Planting in wet conditions can lead to shallow root systems in corn, like this one.


  • Stressful growing conditions led to ear “tip-back.”
    • At most locations, kernel abortion at the tip resulted in ears not fully developing kernels all the way to the outer ends. There are several factors that could have attributed to this. Heat stress around pollination and after likely caused some kernels at the top to abort. Shallow root systems caused by compaction earlier in the year and reduced nutrient uptake could have caused more kernels to abort at the tip of the ear than usual.
    • Lessons: Again, give corn a strong start by avoiding compaction from tilling and/or planting in wet conditions, if at all possible. Even spacing and singulation plus proper planting depth and downforce all help grow strong roots and fuller ears.

Stressful growing conditions can lead to ear “tip-back.”


Observational Results of Different Treatments

In this fourth year of the AGCO Crop Tour Program, we continued to compare planting depth, downforce, singulation, seed spacing and other factors in our side-by-side trial plots. Here are some early observations.

  • Even weight distribution across the planter bar was important to avoid pinch rows, which:
    • Especially occurred in plots with too much down force
    • Were also caused by planting when conditions were too wet
  • Better seed-to-soil contact with Keeton Seed Firmers helped to:
    • Avoid air pockets around seed
    • Achieve more rapid and uniform germination
  • Skips and doubles impacted kernel development.
    • With all of the stressful conditions that plants already had to endure this year, poor singulation and uneven plant spacing exacerbated kernel-development and ear-fill problems. That is why it’s important to make sure seeds are properly singulated and consistently spaced.


Without use of a seed firmer, the top seed is stuck in the upper furrow with poor seed-to-soil contact.


Planting Goals, and Things You Can Still Check During Harvest

A successful corn crop requires hitting these goals at planting:

  • Precise singulation
  • Consistent seed spacing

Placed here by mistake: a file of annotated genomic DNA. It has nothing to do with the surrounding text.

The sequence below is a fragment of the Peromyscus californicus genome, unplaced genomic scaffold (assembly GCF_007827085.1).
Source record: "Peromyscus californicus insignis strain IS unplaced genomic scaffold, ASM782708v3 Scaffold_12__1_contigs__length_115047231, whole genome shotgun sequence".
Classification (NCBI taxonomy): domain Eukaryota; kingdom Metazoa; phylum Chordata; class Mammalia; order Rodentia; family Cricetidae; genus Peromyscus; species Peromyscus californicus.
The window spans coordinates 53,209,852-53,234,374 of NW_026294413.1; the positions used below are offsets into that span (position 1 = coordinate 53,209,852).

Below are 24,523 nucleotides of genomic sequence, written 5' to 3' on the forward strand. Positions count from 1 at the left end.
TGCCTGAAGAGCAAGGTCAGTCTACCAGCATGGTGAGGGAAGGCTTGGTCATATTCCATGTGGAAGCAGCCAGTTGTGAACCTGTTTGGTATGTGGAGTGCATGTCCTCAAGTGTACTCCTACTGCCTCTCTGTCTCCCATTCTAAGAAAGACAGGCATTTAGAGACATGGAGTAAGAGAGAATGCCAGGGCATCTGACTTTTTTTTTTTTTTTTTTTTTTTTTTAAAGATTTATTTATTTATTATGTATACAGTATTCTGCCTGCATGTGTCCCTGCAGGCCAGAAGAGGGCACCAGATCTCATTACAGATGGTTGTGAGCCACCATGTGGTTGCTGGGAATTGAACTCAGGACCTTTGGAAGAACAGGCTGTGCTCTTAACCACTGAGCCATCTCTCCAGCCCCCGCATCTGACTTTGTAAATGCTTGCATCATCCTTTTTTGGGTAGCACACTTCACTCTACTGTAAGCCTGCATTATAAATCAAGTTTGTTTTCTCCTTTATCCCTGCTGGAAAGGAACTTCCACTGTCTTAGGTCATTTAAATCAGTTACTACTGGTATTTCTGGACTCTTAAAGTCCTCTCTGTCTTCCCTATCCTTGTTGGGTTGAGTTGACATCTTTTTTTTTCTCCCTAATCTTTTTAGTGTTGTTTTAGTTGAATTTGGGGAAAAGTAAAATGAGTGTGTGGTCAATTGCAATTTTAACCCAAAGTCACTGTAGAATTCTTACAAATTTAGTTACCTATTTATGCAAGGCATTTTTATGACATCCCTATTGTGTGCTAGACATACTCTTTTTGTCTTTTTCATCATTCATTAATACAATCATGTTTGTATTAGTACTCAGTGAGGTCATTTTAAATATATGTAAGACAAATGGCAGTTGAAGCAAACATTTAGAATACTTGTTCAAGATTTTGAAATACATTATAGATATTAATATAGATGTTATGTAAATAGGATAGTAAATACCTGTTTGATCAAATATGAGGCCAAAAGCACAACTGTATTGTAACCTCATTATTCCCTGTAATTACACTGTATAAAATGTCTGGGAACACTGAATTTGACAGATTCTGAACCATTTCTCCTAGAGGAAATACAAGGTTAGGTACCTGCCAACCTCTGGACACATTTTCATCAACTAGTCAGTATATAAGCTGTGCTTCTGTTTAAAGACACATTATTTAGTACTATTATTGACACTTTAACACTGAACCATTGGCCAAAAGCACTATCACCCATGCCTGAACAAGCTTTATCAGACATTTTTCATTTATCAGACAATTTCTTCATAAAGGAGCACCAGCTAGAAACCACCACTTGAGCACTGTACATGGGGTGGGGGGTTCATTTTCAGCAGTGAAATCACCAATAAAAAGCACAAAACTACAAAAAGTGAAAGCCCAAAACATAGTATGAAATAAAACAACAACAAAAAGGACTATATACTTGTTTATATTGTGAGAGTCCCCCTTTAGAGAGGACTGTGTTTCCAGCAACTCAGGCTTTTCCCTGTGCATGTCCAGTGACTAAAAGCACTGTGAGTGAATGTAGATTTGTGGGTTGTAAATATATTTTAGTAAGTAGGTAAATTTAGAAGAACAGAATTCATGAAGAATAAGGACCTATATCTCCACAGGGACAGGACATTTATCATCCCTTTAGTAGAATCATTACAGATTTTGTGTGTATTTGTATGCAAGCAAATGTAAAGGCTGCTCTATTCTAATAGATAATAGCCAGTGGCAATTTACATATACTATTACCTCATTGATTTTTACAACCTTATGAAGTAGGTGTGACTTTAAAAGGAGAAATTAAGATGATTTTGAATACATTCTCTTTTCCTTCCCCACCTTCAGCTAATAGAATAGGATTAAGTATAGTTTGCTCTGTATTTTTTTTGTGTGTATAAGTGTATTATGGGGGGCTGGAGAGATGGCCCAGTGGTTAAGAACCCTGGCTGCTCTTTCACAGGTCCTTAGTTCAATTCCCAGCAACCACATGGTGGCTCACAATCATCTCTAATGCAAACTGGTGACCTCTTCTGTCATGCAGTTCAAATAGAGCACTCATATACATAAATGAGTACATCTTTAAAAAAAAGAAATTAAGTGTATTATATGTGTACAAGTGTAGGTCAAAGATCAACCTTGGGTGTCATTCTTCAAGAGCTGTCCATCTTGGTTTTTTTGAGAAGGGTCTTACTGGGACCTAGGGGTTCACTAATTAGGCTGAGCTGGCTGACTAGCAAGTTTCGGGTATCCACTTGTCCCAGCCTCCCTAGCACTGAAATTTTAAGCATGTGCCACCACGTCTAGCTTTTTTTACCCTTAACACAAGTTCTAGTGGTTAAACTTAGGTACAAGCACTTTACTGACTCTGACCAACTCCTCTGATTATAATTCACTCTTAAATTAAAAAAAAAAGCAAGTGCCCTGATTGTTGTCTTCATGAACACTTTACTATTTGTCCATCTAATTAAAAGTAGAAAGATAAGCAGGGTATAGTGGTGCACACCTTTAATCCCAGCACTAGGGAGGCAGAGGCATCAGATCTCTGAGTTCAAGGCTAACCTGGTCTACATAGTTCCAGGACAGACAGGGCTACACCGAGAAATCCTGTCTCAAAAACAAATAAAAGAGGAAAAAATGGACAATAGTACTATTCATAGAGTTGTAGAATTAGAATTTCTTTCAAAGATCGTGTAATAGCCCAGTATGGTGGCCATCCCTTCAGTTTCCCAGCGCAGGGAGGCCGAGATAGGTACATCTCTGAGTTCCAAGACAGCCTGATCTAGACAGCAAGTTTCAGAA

• Proper planting depth into consistent moisture
  • A clean furrow

It’s important to achieve all factors of the planting process to set the stage for a successful crop. All your seeds could be perfectly singulated and spaced in a clean furrow, but if they’re not planted at the right depth into consistent moisture, uneven emergence is going to limit yield. Similarly, if you get the depth and moisture right, but have a lot of skips and doubles and uneven spacing, yield will take a hit.

You can check that for yourself this fall during corn harvest. A simple exercise is to go out into areas of the field and check your singulation and plant spacing and observe how that’s affecting ear size. Once the combine operator has cut a strip into the field, have someone go to an exposed row mid-field and check for singulation and plant spacing. Lay a tape measure down and, in 17 feet, 5 inches of row (equivalent to 1,000th of an acre), see if the corn plants are equal inches apart at your intended plant spacing. Count the numbers of skips and doubles, and check the ear size and quality of those plants. Repeat in a couple of different areas of the field.

If you find more variation than you want, consider making adjustments in settings for next year or even updating your planter technologies to improve planting consistency, and therefore your yield and return on investment.


Once we have all of the Crop Tour plots harvested and the data analyzed, we’ll report on how the factors in and out of our control affected yield. Scouting and general observations are important when evaluating different methods and treatments, but as always, the proof is in the yield data.

For additional tips and findings from our Crop Tour activities around the globe, click here:


Written by: Jason Lee, North America Agronomy and Farm Solutions Specialist, Global Product Management. Connect with Jason on


Stay Connected. Follow AGCO